While there have been days I have said to myself, “I just don’t have any more words to describe how I feel,” as I watch the federal government march on to snatch away the liberties we cherish and employ spending and tax plans which are crushing the wealth generation of our nation and ultimately the world.
Tonight I found encouragement from a man whom I respect, although I don’t personally know him, for his brilliance, personal achievement and contributions to individual liberty, Thomas Sowell.
In his book, A Man of Letters, which traces the life, career, and commentaries on controversial issues of Thomas Sowell over a period of over four decades, I found this particular letter (with a small introduction) relevant to the times we are facing right now. I hope that Dr. Sowell’s words encourage all of you, as they did me, who are engaged in the battle of ideas.
Dr. Sowell writes:
Despite many discouraging trends in many aspects of contemporary society, I tried to keep my pessimism from turning to despair. [Now to the letter]
September 12, 1992
Dear Mr. and Mrs. Jurvis:
Thank you for your kind remarks and for sharing some of your experiences with me.
At times, I too get depressed about the future of this great country. However, more that two hundred years ago, Adam Smith wisely observed: “There is much ruin in a nation.” Once I asked Friedrich Hayek if he were optimistic or pessimistic about the future. “Optimistic!” he said, with great surprise at the question, and recalled that when The Road to Serfdom was published back in 1944 his was a lonely voice in the wilderness, while people and publications with similar ideas have since proliferated around the world. I have in fact visited free market think tanks form Jamaica to Australia.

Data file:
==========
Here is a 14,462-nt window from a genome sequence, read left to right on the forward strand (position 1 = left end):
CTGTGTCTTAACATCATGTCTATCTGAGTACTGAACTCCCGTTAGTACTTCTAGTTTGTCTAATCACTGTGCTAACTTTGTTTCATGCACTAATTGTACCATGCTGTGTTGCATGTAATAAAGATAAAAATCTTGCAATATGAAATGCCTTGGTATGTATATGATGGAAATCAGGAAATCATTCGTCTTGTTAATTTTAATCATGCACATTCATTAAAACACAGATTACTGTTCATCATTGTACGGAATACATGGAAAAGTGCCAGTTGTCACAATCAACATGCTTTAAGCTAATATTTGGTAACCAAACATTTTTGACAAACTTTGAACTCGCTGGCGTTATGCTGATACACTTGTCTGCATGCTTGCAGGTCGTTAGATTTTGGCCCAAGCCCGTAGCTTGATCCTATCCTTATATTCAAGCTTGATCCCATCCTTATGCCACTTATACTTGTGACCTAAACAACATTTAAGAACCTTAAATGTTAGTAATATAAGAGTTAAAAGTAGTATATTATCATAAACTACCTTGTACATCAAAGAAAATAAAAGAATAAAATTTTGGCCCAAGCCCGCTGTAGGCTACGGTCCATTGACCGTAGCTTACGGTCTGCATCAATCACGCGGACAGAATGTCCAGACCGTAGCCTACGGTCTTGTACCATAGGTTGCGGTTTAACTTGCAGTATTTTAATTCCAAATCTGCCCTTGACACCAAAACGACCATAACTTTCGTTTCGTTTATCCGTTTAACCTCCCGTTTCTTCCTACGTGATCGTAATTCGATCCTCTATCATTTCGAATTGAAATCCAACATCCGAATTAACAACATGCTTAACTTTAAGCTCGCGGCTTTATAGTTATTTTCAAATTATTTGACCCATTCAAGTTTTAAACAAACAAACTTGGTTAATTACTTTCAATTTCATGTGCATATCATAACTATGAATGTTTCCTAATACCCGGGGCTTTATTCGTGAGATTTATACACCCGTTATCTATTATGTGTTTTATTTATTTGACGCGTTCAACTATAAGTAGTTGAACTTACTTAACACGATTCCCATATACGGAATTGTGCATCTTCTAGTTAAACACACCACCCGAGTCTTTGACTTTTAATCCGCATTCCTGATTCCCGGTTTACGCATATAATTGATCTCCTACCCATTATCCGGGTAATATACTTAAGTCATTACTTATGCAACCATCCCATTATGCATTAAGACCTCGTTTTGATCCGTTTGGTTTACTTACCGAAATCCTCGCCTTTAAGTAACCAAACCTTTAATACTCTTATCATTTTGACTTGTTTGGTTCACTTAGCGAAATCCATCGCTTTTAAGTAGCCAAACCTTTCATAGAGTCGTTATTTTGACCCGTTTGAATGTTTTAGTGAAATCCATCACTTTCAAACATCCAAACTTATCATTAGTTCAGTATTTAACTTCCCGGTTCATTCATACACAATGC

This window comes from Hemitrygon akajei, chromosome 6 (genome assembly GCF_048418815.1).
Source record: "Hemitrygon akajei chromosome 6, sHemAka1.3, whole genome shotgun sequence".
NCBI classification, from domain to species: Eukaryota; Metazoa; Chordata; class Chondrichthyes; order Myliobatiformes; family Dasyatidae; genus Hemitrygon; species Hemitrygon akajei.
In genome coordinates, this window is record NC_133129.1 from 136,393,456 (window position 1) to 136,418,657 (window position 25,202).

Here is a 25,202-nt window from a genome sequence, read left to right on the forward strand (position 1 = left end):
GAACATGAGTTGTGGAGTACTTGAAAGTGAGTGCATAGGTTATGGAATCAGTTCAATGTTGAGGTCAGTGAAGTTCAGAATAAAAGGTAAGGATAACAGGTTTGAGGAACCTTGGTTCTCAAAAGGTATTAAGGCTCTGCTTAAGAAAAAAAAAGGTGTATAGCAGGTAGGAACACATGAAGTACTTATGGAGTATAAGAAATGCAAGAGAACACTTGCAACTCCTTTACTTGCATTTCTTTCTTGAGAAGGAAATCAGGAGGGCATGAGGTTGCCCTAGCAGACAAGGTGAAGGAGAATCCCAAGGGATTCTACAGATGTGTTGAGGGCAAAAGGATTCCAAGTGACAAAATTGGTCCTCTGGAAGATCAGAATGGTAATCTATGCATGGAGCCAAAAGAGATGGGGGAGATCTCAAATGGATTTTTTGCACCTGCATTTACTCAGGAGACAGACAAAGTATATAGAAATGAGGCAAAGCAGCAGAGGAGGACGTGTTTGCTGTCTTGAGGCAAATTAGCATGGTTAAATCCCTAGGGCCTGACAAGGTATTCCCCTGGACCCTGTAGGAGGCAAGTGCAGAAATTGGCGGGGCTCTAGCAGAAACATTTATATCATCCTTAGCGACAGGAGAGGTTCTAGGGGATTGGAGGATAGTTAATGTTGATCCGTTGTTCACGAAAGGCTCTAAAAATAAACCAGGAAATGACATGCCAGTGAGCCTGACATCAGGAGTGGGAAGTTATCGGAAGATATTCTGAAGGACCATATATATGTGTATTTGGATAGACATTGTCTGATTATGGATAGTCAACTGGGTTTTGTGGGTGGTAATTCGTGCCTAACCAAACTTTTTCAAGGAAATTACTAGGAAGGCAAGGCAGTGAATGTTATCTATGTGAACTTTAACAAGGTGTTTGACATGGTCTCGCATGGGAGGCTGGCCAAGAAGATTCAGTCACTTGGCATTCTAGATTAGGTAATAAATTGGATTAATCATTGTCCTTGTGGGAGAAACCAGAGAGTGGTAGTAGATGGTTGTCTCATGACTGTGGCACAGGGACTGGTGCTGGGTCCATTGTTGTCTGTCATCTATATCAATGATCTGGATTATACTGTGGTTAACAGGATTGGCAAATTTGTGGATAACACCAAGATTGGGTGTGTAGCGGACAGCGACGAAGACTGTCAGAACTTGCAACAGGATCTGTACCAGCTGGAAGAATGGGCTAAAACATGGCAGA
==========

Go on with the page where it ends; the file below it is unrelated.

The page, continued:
Think too of all those brave souls who bucked the intellectual tide by opposing Communism during all the decades when it enjoyed all kinds of sympathy and support among the Western intelligentsia. I was so happy that Sidney Hook, for example, lived to see the collapse of the system and movement he opposed for half a century, despite suffering all sorts of attacks, smears, and ridicule.
Few things are more discouraging than the American public school system, as I have learned from research for a book on education that will be published early next year….However, the battle goes on , even on this front. Things may look bad at times, but it’s not over until it’s over.
As to why I have not been involved in politics, that is partly a matter of temperament. However, I have also long believed that whatever influence ideas have on Washington is likely to be indirect, by influencing the voting public. Ronald Reagan, after all, was elected on very much the same ideas with which Barry Goldwater was defeated 16 years earlier. What happened in between was a spread of ideas by people like Milton Friedman, preparing the way for a changing climate of opinion that made political change possible.